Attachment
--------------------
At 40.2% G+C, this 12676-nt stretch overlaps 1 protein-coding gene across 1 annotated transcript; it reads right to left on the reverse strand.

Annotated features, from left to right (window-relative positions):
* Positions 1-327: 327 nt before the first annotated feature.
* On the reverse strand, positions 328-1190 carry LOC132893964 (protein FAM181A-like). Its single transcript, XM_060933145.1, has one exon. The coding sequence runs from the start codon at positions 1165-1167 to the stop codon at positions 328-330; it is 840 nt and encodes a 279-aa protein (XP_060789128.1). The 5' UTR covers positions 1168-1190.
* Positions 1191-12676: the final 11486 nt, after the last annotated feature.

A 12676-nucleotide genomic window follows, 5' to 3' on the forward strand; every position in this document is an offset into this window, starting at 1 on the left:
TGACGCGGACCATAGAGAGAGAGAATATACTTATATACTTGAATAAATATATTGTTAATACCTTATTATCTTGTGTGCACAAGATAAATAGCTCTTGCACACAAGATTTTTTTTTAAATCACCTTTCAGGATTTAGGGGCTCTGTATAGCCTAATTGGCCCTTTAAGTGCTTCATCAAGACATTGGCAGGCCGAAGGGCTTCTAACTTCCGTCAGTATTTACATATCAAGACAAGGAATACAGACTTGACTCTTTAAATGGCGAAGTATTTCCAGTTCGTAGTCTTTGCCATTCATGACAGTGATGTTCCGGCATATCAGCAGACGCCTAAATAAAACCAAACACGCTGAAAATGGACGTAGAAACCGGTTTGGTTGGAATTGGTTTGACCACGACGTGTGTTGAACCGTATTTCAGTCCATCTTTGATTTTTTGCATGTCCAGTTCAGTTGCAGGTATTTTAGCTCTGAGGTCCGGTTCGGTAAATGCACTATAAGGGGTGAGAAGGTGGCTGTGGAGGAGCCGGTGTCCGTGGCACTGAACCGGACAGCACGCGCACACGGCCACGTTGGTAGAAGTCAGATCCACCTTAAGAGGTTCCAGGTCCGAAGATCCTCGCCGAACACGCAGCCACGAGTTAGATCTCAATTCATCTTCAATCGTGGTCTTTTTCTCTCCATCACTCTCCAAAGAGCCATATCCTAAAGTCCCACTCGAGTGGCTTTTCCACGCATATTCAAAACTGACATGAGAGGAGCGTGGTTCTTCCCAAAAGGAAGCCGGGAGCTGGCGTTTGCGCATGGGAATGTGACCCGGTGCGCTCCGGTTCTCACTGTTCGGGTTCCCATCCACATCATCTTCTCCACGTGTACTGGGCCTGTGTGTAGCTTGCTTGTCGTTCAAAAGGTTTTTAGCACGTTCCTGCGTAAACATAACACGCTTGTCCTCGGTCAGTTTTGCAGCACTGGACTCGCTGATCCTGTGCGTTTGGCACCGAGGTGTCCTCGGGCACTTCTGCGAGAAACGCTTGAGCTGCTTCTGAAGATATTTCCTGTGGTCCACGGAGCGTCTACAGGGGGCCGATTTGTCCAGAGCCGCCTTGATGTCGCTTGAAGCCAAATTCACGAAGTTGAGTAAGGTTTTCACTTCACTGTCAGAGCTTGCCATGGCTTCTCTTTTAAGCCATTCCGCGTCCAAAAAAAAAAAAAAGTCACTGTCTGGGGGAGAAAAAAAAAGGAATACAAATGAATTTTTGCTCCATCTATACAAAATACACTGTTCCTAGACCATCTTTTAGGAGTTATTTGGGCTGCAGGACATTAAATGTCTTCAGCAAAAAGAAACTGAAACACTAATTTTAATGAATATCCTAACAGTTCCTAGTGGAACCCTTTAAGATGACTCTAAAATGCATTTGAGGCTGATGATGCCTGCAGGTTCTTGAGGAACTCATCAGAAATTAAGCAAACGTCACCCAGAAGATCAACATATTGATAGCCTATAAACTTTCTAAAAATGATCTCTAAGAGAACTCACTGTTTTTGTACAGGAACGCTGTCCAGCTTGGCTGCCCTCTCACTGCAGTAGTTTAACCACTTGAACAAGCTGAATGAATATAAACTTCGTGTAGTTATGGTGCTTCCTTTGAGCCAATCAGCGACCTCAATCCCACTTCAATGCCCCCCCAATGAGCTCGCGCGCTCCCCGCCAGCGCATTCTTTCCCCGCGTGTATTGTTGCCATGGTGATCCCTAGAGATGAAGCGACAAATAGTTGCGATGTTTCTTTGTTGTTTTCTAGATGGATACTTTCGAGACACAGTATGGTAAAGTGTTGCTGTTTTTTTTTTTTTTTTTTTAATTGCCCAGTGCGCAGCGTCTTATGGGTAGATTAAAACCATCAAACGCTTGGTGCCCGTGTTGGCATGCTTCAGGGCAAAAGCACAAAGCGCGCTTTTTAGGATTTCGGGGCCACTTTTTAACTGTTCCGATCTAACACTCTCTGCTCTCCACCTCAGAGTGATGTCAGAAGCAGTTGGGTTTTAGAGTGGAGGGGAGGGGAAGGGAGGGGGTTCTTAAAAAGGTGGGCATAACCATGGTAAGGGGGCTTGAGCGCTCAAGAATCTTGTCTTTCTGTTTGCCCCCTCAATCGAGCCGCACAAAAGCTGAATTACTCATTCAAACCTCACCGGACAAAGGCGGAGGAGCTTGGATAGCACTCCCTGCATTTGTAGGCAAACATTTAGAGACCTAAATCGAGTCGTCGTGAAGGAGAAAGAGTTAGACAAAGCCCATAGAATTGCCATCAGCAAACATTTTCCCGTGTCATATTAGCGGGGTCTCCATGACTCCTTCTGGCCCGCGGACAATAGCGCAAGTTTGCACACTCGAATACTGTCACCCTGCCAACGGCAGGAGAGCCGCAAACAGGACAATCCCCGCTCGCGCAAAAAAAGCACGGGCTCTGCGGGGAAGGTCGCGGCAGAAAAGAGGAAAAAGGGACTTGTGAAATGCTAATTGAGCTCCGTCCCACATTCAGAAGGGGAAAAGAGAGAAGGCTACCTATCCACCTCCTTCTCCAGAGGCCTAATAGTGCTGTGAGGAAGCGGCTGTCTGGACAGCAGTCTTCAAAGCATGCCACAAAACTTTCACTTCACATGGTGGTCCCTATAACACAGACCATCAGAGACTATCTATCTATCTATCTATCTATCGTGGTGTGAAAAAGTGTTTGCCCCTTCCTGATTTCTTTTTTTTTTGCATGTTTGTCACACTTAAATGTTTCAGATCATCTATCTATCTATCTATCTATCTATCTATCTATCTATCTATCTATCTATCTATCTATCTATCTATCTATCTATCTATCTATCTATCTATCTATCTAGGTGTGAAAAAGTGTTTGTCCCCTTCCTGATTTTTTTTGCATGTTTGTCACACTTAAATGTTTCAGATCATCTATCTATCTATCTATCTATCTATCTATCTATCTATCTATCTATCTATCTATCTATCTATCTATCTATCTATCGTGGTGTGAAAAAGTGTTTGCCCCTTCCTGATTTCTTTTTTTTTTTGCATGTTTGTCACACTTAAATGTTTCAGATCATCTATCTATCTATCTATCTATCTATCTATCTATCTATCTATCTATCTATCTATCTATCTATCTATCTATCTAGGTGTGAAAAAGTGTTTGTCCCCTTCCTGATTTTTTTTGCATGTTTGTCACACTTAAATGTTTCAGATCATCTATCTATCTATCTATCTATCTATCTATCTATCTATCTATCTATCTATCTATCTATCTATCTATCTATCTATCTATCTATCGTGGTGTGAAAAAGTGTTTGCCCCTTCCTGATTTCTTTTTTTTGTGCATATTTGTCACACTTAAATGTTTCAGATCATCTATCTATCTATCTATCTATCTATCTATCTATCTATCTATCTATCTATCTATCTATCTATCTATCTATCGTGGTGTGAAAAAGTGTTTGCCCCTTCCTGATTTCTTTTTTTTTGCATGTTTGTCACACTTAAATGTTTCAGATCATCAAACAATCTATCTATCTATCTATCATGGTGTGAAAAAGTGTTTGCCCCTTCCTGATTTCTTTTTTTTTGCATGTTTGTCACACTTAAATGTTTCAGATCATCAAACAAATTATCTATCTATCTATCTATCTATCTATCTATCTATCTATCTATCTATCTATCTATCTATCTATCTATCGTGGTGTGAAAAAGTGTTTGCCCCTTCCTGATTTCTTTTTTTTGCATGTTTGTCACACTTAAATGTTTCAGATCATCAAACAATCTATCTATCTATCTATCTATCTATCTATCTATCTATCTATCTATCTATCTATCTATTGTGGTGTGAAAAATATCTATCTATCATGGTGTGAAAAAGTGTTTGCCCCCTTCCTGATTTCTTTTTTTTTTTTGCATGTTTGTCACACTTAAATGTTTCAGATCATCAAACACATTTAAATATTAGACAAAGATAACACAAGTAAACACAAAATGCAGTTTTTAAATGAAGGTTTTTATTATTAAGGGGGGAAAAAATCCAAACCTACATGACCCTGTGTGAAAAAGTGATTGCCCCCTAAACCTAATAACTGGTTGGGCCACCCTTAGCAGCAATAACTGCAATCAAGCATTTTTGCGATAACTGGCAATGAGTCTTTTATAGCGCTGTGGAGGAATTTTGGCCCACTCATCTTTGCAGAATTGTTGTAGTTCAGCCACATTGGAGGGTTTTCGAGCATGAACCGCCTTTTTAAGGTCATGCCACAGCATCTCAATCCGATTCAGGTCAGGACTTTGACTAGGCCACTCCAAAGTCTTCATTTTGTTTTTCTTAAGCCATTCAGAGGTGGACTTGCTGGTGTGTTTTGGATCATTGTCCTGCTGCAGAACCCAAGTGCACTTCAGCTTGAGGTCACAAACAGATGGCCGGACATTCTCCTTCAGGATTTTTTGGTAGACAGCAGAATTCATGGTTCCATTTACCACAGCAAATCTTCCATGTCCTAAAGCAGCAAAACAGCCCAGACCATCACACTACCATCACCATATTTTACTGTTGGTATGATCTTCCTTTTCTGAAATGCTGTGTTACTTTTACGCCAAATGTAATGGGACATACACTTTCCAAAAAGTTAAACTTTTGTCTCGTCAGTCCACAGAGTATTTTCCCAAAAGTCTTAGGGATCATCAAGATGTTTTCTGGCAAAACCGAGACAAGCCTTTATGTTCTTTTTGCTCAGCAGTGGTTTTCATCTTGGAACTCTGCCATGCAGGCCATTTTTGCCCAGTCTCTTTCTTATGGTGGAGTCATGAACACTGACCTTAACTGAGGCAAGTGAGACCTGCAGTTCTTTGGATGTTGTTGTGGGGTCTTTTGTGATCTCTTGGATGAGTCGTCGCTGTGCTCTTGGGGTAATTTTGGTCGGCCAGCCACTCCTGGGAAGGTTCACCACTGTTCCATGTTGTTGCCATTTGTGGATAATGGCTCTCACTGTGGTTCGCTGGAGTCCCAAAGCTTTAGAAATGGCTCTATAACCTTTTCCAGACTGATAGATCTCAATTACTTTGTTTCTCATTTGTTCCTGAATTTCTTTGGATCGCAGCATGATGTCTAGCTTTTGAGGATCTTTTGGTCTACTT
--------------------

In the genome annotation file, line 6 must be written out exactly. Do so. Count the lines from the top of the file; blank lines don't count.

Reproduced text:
A 12676-nucleotide genomic window follows, 5' to 3' on the forward strand; every position in this document is an offset into this window, starting at 1 on the left: